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Clinical, biochemical, serological, histological and ultrastructural features of liver disease in drug abusers.
  1. I V Weller,
  2. D Cohn,
  3. A Sierralta,
  4. M Mitcheson,
  5. M G Ross,
  6. L Montano,
  7. P Scheuer,
  8. H C Thomas

    Abstract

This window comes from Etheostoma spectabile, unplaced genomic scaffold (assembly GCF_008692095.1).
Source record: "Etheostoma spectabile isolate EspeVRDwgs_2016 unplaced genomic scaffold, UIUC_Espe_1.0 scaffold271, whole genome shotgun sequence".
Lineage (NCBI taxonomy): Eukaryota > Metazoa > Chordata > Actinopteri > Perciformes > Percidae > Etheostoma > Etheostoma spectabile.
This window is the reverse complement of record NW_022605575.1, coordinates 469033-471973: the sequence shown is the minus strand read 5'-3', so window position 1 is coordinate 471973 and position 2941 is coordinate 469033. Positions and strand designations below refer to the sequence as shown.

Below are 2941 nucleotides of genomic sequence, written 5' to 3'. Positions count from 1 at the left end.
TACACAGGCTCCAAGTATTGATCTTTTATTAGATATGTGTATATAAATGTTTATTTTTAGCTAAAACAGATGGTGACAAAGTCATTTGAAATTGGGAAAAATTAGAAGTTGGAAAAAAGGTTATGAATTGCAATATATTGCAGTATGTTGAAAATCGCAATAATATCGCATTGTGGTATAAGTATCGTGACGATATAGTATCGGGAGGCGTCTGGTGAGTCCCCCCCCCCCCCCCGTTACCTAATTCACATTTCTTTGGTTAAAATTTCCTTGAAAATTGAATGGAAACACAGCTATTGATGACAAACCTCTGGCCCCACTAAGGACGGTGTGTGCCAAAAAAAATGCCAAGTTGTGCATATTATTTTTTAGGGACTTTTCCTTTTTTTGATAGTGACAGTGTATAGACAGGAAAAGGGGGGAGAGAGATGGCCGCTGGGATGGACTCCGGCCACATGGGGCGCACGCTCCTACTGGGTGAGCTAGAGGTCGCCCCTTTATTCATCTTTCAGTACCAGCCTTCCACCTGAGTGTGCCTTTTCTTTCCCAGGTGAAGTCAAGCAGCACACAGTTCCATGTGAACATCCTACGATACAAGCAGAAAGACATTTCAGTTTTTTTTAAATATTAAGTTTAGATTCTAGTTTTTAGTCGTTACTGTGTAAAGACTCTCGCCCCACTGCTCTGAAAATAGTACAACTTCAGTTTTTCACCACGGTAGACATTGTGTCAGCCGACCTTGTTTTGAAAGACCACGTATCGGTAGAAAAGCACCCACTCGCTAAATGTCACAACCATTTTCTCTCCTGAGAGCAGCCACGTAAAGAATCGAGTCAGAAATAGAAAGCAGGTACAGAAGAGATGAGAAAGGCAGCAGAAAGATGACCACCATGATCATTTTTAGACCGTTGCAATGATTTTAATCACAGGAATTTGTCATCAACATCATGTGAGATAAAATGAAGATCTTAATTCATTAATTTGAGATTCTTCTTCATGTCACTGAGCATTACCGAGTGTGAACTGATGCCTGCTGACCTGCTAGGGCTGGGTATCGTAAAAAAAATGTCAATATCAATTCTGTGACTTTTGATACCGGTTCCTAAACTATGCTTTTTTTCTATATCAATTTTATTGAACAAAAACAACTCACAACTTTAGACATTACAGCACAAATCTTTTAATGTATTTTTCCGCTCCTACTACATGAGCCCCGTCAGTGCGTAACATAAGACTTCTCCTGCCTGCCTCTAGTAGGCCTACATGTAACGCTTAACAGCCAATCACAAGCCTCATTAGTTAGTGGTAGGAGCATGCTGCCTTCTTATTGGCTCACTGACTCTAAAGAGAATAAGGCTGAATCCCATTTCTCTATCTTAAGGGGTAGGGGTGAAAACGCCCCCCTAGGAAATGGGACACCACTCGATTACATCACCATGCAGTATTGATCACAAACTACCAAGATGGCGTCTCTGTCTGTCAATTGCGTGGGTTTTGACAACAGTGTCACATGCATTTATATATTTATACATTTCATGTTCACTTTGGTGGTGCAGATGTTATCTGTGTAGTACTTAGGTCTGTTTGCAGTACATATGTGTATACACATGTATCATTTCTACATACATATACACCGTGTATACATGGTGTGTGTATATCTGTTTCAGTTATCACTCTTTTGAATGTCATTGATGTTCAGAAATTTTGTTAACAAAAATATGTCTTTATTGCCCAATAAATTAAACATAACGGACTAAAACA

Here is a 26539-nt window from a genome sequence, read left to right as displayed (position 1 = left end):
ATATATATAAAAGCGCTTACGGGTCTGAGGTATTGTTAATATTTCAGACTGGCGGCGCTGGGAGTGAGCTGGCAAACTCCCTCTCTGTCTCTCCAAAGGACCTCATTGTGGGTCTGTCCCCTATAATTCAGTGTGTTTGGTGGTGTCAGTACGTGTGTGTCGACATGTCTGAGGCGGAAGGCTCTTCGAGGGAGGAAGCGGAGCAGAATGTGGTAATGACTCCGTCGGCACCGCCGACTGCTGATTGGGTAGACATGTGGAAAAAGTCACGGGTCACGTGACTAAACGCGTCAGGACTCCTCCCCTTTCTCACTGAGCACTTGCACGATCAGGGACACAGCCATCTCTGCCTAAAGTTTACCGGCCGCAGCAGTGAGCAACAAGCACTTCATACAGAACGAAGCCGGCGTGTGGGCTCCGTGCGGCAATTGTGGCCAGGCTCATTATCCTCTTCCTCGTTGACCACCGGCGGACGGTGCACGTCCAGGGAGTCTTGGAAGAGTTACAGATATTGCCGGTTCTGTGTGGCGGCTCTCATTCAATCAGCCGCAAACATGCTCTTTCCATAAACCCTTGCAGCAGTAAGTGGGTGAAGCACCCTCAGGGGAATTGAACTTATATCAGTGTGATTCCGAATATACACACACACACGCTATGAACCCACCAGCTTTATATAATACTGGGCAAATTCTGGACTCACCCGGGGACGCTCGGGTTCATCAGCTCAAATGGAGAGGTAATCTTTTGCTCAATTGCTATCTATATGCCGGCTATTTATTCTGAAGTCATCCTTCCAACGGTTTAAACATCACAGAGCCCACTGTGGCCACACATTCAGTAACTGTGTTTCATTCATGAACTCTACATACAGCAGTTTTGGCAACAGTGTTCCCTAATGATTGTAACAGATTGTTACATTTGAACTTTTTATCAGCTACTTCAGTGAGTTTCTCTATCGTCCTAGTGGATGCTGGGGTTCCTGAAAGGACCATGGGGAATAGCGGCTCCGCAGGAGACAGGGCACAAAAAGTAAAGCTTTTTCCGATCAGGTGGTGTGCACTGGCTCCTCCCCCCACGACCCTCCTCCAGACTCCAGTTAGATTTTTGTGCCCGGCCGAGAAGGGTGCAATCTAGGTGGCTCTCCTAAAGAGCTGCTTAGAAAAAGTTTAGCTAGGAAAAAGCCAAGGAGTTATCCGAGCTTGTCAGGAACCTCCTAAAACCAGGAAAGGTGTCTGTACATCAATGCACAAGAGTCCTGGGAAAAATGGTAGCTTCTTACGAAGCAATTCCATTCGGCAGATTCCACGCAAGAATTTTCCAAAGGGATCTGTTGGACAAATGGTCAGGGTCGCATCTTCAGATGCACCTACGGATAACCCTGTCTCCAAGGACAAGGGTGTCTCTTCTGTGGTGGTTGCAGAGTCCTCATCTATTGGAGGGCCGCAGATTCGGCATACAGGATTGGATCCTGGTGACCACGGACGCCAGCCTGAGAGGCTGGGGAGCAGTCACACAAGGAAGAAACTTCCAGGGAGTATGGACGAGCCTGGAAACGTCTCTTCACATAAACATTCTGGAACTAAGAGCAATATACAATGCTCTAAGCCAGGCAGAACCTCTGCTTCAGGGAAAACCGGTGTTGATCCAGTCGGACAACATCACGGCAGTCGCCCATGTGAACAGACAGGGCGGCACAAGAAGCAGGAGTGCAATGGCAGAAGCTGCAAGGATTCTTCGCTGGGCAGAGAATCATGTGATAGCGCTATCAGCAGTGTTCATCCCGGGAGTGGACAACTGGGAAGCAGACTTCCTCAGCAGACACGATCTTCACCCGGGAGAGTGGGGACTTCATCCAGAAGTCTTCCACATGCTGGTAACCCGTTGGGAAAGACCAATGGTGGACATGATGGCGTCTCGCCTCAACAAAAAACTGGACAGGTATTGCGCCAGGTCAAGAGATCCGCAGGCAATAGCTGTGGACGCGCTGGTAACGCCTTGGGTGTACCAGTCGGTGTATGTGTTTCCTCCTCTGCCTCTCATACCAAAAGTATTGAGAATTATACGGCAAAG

Heroin abusers are frequently found to have abnormal liver function tests and hepatic histology. Hepatitis viruses A, B, and NANB, other drugs or drug contaminants and excessive alcohol consumption are factors thought to contribute. One hundred and sixteen heroin abusers attending a London treatment centre were studied. Sixty two (53%) had a raised aspartate transaminase. This was not explained by current infection with hepatitis A and B, cytomegalo or Epstein-Barr viruses, excessive alcohol consumption (greater than 80 g/day) or concomitant drug taking. Abnormal liver function tests were as frequent in those with markers of current or past HBV infection as those without and there was evidence that both HBV infection and the cause of the abnormal liver function tests were acquired in the first few years of intravenous drug abuse. Liver biopsies from eight patients showed chronic hepatitis with a mild lobular and portal inflammatory infiltrate, fatty change and prominent sinusoidal cells. Electron microscopy showed cytoplasmic trilaminar tubular structures and dense fused membranes in dilated endoplasmic reticulum. These clinical, biochemical, serological, and histological features would suggest a major role for NANB virus infection in the aetiology of hepatitis in heroin abusers.

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